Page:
This post was updated on Oct. 23, 2020, to account for new acreage figures from still-burning fires.
Back in April, fire chiefs across Colorado were so alarmed at the possibility of fighting a raging fire season this summer while also fighting a raging pandemic that they urged Gov. Jared Polis to preemptively issue a statewide fire ban.
“It could be catastrophic, depending on how dry it gets and how hot it gets,” one fire chief said then.
Catastrophic, of course, turned out to be an understatement. The 2020 fire season has been historic … in some ways and, in others, very much typical of a new normal driven by climate change. To get a sense of 2020’s place in Colorado’s wildfire history, The Colorado Sun compiled a list of every fire in the state since 2000 that has burned more than 10,000 acres.
Why start at 2000? Because, as Colorado State Forest Service spokesman Teddy Parker-Renga notes, data collection on fires prior to 2000 was a bit scattered and not always consistent. For instance, when the Emerald Lake fire burned 10,000 acres in the White River National Forest in 1980, it was hailed as the largest fire in state history. But this overlooked a 1950 fire near Colorado Springs that purportedly burned roughly 30,000 acres, though documentation for that figure is lacking.
Advances in fire mapping have allowed for more accurate measurements, but this much is clear: Prior to 2000, Colorado hardly ever saw wildfires of more than 10,000 acres. Even poorly sourced lists show no more than 10 fires of that size prior to 2000.
But The Sun found 60 fires that crossed the 10,000-acre threshold since 2000. Here’s what else we learned.
For large fires, 2020 is its own epoch
What really makes 2020 stand out is the size of its big fires. Prior to 2002, Colorado had never had a fire in recorded history exceed 100,000 acres — or anything even close.
The Hayman fire changed that, but it would take another 11 years before another fire crossed that boundary. There have now been five fires over 100,000 acres. Three of those have come since 2018. And two of those happened in 2020, the year of the megafire.
The Pine Gulch fire — which has settled in around 139,000 acres, 2,000 acres more than Hayman — became the largest fire in recorded state history earlier this summer. Then the Cameron Peak fire smashed past that.
Cameron Peak is now twice the size of the City and County of Denver. Just the difference in size between it and the Pine Gulch fire — about 65,000 acres — is larger than all but seven fires in Colorado’s history.
2020 is now Colorado’s worst fire year ever
Through the morning of Oct. 23, there have been 1,019 wildfires reported in Colorado this year, burning 665,454 acres, according to the Rocky Mountain Area Coordination Center.
That’s a lot. Only the 2002 fire season comes close, and the 2020 fire season, of course, is still going. (Statewide figures prior to 2002 are not readily available.)
The number of fires reported in a year doesn’t always track with the acreage burned. Prior to 2020, Colorado had seen an upswing of fires reported per year, though it’s unclear if this was a change in actual fire activity or in reporting patterns. Since small jurisdictions are often slow in reporting their fires, the number of fires recorded for 2020 will likely increase by the end of the year — but it’s not clear how much those little fires will add to this year’s acreage.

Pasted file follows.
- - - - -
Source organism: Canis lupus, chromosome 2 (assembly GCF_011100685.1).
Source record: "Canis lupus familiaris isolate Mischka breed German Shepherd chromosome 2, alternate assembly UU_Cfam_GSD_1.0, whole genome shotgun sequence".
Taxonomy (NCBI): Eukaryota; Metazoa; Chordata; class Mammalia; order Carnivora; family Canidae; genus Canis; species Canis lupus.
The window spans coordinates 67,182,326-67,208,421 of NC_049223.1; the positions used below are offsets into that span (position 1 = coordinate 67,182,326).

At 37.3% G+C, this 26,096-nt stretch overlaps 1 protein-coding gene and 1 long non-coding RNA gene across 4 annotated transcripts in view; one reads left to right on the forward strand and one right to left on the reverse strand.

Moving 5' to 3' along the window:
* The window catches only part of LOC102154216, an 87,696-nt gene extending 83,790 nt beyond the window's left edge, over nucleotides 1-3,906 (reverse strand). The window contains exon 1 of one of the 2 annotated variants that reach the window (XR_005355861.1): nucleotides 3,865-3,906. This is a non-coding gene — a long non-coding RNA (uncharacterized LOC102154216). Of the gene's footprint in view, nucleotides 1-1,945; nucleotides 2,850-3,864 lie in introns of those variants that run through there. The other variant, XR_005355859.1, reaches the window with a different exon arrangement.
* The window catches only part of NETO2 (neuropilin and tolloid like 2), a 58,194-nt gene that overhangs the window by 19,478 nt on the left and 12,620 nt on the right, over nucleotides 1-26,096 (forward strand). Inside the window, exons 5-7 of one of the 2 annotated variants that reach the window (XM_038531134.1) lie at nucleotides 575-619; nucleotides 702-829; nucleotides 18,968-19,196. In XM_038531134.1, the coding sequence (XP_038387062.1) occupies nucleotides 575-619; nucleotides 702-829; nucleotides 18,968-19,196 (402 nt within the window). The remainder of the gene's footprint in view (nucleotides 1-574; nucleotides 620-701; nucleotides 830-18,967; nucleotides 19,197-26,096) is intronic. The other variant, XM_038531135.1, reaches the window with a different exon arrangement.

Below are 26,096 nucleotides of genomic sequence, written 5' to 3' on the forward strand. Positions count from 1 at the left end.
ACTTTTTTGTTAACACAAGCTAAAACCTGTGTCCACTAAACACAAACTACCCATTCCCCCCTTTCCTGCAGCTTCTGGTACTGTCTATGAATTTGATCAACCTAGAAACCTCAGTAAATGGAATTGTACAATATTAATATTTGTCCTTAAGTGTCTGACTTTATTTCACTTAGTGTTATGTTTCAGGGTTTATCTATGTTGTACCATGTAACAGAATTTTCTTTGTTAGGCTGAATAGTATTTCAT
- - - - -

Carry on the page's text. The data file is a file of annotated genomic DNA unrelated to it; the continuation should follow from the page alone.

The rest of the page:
The 2020 fire season is unusually late
Since 2000, June has been Colorado’s worst month for wildfires. Large fires that started in that month have burned nearly 1 million acres in the last two decades.
But none of 2020’s 10,000-acre+ fires started in that month. Lightning sparked the Pine Gulch fire in July. Cameron Peak started in August and is still only 57% contained more two months later. By contrast, the 2002 Hayman fire, which began in June, was contained after a little over a month.
For the first time in Colorado history, two fires that started in September burned more than 10,000 acres. (This includes the Mullen fire, which started in Wyoming but has scorched more than 20,000 acres in Colorado.) The pattern repeated in October, with two more 10,000-acre+ fires, including the East Troublesome fire, which grew an unprecedented 100,000 acres in a single day.
Human-caused fires are more destructive
Here is a pattern where it’s not quite clear yet whether 2020 fits in with the crowd or stands out as the exception.
Since 2000, large fires sparked by lightning have burned more acreage than those caused by humans.
This makes sense. When lightning starts a fire in an isolated area, firefighters are apt to let it burn itself out rather than fight it aggressively, and the fire grows bigger than it might have otherwise. This is the case with the Middle Fork fire this year, which was started by lightning and has burned nearly 20,000 acres in remote forest land north of Steamboat Springs, so far posing little threat to people or property.
But the big fires that destroy things, those are usually started by people.
Of the eight fires in 2020 that have burned more than 10,000 acres, three were started by lightning. Combined, those fires have destroyed only a handful of outbuildings.
Investigators have concluded that two of this year’s big fires were started by people. The causes of three more fires are still listed as under investigation. That includes the Cameron Peak fire and the East Troublesome fire, which, in addition to being the largest fires in state history are also likely the most destructive thus far this year. So, whether investigators conclude Cameron Peak’s and East Troublesome’s cause is natural or human will determine whether 2020 aligns with this pattern or breaks the mold yet again.
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